In honor of Recovery Month, we asked you to send us your stories about the impact community, nutrition or environment has had on your life since you put down substances and picked up life. Winners are not only receiving copies of our book, The Miracle Morning for Addiction Recovery, but are also being published here on the site.
First up we have Lynn Fraser. Find out more about Lynn here.
As a teen, I was desperate to escape the pain of bullying and used sugar, alcohol and other drugs. I dissociated. I considered suicide.
We medicate ourselves when we can’t stand feeling powerless and shamed. I’ve used the “bad ones”—sugar, alcohol and other drugs, and socially approved addictions like codependent relationships and over working. I stopped drinking and drugs in my mid-20s.
In the past five years, I finally healed the trauma and disconnection that was driving the need to escape.
Twenty-five years ago, I learned meditation and developed a connection within myself and within a community. I began to see how the mind worked and gradually healed the what-if catastrophic and compulsive thinking that was torturing me. I got to know myself on many levels and became kinder to myself.
Six years ago, I left an unhealthy relationship. I learned about Developmental Trauma. I began to release trauma stored in my body and I now specialize in supporting people to feel safe enough to heal. With the right support, we reach a tipping point where we no longer need to hide out or escape.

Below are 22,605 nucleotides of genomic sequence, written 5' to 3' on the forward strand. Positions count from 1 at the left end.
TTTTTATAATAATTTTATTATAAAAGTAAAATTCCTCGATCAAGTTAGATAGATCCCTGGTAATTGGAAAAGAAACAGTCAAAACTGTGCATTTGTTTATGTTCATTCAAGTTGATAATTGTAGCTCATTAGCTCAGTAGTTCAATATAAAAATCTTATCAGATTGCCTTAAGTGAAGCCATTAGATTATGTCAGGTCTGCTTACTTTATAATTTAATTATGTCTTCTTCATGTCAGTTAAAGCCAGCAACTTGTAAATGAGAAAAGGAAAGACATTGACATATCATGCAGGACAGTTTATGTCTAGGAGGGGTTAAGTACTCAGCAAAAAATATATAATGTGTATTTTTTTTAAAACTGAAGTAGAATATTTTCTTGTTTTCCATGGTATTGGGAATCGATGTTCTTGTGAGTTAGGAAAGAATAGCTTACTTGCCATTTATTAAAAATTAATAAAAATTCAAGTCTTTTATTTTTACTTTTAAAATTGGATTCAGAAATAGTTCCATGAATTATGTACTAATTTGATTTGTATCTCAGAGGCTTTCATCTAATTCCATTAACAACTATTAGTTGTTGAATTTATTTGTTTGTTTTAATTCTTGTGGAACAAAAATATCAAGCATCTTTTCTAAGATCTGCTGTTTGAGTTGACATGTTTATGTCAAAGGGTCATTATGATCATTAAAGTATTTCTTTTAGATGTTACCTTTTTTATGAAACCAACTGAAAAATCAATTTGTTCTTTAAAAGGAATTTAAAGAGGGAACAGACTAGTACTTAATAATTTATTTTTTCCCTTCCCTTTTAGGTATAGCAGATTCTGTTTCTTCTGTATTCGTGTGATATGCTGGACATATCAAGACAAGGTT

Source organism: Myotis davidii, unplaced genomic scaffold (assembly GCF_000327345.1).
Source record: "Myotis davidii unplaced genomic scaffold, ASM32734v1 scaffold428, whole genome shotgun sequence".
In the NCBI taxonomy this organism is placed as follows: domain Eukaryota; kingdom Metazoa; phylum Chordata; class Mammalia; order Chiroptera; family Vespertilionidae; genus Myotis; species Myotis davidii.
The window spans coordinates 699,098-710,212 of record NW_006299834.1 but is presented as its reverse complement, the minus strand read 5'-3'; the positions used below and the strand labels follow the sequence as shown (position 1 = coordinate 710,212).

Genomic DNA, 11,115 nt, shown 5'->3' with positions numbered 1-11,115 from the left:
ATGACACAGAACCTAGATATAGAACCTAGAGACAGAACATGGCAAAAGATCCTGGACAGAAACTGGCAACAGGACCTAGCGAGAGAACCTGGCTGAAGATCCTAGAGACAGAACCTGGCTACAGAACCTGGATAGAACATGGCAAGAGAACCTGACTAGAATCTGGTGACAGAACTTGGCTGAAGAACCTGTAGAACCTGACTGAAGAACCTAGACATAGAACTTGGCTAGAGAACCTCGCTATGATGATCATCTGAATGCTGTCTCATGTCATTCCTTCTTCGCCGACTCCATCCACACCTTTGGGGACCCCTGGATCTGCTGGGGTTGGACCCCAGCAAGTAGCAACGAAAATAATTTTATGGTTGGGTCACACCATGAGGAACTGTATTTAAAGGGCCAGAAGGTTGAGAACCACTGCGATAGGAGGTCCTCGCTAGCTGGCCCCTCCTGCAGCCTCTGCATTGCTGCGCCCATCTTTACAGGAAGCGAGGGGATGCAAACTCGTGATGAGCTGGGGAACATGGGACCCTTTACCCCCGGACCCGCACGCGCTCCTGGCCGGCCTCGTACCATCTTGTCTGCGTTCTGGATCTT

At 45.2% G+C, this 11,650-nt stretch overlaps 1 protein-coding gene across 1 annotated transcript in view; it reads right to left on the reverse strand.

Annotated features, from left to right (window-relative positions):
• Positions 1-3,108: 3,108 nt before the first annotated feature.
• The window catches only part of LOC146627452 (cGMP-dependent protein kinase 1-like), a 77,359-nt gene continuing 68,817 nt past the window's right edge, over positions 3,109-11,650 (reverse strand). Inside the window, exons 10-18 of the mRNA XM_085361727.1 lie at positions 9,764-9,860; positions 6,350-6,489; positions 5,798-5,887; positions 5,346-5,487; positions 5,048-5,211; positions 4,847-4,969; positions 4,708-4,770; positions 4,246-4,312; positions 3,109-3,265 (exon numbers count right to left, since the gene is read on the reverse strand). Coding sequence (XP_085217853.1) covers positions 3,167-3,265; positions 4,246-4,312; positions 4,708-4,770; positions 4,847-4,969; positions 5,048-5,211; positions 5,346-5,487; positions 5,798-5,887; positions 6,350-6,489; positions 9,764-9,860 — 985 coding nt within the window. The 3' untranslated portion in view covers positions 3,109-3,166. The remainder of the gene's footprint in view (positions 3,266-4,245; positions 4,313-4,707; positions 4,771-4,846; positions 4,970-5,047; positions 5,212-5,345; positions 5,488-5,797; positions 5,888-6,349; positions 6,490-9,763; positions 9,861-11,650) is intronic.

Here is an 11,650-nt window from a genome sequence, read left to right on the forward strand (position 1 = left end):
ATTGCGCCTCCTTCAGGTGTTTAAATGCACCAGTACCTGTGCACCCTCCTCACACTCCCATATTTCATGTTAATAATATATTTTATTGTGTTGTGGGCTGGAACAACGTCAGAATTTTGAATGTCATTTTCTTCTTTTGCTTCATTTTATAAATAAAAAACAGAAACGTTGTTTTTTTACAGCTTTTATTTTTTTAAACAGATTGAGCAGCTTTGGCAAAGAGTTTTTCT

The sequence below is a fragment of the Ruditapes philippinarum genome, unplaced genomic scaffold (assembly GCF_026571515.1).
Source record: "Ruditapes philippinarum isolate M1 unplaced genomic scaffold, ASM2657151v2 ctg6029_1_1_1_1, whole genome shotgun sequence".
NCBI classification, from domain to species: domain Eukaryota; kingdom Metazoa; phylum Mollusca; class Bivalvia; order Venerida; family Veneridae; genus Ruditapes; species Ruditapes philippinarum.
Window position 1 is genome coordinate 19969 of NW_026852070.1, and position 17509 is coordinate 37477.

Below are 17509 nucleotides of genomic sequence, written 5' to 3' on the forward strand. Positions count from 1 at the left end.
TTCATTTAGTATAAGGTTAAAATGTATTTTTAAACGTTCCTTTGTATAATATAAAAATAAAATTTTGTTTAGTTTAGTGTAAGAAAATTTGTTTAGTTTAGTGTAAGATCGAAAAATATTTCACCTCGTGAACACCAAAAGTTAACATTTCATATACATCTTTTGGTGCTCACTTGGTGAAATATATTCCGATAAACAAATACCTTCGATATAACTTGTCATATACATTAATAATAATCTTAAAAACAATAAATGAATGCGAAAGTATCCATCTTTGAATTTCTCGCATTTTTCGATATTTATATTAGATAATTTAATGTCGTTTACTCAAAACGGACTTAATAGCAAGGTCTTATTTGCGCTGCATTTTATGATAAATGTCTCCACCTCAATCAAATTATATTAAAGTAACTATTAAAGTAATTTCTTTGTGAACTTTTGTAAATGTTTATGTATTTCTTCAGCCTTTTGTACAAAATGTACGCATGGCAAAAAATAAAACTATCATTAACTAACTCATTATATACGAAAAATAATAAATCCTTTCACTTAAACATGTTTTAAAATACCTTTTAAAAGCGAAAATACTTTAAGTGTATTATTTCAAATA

I connected with myself. I felt hopeful I could end my suffering. I stopped shaming and judging myself. I begin to have experiences of being okay. I became patient and compassionate with myself.
I connected with my sense of value through inquiring into and seeing through core deficiency beliefs of unworthiness and shame. Many of us had experiences as children of feeling unloved and unworthy, of feeling like we are being hurt because we are fundamentally bad. We developed beliefs based our experiences and these beliefs persist. They are the innocent beliefs formed when we were children and they are not true.
As I let go of the self-loathing and shame, my mind became healthier. When a negative thought comes up now, I notice it. I gently inquire into why I feel triggered into shame. My whole life and experience is workable.
Every single day I am grateful for my stability and presence and that I can help other people find their own safety and healing.